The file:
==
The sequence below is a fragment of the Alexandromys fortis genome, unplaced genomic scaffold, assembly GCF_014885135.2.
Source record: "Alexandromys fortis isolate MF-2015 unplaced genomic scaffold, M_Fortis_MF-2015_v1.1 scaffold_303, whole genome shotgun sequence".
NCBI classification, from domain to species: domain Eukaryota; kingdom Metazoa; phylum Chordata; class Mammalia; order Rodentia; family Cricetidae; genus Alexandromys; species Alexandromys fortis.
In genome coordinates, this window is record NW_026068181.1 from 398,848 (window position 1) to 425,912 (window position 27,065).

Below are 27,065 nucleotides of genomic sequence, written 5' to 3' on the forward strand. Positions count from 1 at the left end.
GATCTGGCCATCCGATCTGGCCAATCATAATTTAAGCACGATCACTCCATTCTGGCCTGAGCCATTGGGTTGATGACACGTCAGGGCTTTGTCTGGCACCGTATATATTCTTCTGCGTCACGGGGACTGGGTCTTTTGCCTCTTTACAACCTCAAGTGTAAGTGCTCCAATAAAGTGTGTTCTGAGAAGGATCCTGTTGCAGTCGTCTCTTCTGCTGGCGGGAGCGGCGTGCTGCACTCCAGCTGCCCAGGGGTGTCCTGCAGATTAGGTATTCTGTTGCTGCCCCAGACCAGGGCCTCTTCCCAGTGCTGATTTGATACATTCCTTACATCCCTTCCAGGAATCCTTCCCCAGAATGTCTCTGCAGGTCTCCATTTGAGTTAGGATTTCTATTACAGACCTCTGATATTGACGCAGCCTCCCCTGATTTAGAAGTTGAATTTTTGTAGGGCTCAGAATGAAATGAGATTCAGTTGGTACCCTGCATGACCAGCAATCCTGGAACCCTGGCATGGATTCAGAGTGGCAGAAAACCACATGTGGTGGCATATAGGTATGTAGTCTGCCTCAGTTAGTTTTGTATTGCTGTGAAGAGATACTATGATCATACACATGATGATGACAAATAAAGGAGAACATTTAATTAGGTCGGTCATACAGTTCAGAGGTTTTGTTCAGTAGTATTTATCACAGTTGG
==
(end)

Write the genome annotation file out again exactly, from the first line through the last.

The sequence below is a fragment of the Alexandromys fortis genome, unplaced genomic scaffold, assembly GCF_014885135.2.
Source record: "Alexandromys fortis isolate MF-2015 unplaced genomic scaffold, M_Fortis_MF-2015_v1.1 scaffold_303, whole genome shotgun sequence".
NCBI classification, from domain to species: domain Eukaryota; kingdom Metazoa; phylum Chordata; class Mammalia; order Rodentia; family Cricetidae; genus Alexandromys; species Alexandromys fortis.
In genome coordinates, this window is record NW_026068181.1 from 398,848 (window position 1) to 425,912 (window position 27,065).

Below are 27,065 nucleotides of genomic sequence, written 5' to 3' on the forward strand. Positions count from 1 at the left end.
GATCTGGCCATCCGATCTGGCCAATCATAATTTAAGCACGATCACTCCATTCTGGCCTGAGCCATTGGGTTGATGACACGTCAGGGCTTTGTCTGGCACCGTATATATTCTTCTGCGTCACGGGGACTGGGTCTTTTGCCTCTTTACAACCTCAAGTGTAAGTGCTCCAATAAAGTGTGTTCTGAGAAGGATCCTGTTGCAGTCGTCTCTTCTGCTGGCGGGAGCGGCGTGCTGCACTCCAGCTGCCCAGGGGTGTCCTGCAGATTAGGTATTCTGTTGCTGCCCCAGACCAGGGCCTCTTCCCAGTGCTGATTTGATACATTCCTTACATCCCTTCCAGGAATCCTTCCCCAGAATGTCTCTGCAGGTCTCCATTTGAGTTAGGATTTCTATTACAGACCTCTGATATTGACGCAGCCTCCCCTGATTTAGAAGTTGAATTTTTGTAGGGCTCAGAATGAAATGAGATTCAGTTGGTACCCTGCATGACCAGCAATCCTGGAACCCTGGCATGGATTCAGAGTGGCAGAAAACCACATGTGGTGGCATATAGGTATGTAGTCTGCCTCAGTTAGTTTTGTATTGCTGTGAAGAGATACTATGATCATACACATGATGATGACAAATAAAGGAGAACATTTAATTAGGTCGGTCATACAGTTCAGAGGTTTTGTTCAGTAGTATTTATCACAGTTGG